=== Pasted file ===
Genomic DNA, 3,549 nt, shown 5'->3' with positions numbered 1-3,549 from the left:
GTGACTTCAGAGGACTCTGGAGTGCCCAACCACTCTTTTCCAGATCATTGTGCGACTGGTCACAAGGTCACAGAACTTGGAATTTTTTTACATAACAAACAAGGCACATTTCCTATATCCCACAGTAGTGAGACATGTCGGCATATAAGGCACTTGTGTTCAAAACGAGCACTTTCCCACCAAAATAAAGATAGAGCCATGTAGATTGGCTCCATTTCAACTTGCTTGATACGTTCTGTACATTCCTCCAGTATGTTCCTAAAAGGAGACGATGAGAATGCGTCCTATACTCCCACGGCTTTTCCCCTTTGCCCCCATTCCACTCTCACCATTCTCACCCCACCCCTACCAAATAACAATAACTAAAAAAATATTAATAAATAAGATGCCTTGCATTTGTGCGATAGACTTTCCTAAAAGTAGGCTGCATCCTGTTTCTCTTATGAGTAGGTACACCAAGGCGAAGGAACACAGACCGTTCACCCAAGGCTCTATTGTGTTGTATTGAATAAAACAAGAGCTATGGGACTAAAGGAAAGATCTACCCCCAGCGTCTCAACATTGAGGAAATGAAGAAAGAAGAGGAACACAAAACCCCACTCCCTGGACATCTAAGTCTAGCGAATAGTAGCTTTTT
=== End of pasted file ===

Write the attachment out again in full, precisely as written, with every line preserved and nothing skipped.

Genomic DNA, 3,549 nt, shown 5'->3' with positions numbered 1-3,549 from the left:
GTGACTTCAGAGGACTCTGGAGTGCCCAACCACTCTTTTCCAGATCATTGTGCGACTGGTCACAAGGTCACAGAACTTGGAATTTTTTTACATAACAAACAAGGCACATTTCCTATATCCCACAGTAGTGAGACATGTCGGCATATAAGGCACTTGTGTTCAAAACGAGCACTTTCCCACCAAAATAAAGATAGAGCCATGTAGATTGGCTCCATTTCAACTTGCTTGATACGTTCTGTACATTCCTCCAGTATGTTCCTAAAAGGAGACGATGAGAATGCGTCCTATACTCCCACGGCTTTTCCCCTTTGCCCCCATTCCACTCTCACCATTCTCACCCCACCCCTACCAAATAACAATAACTAAAAAAATATTAATAAATAAGATGCCTTGCATTTGTGCGATAGACTTTCCTAAAAGTAGGCTGCATCCTGTTTCTCTTATGAGTAGGTACACCAAGGCGAAGGAACACAGACCGTTCACCCAAGGCTCTATTGTGTTGTATTGAATAAAACAAGAGCTATGGGACTAAAGGAAAGATCTACCCCCAGCGTCTCAACATTGAGGAAATGAAGAAAGAAGAGGAACACAAAACCCCACTCCCTGGACATCTAAGTCTAGCGAATAGTAGCTTTTT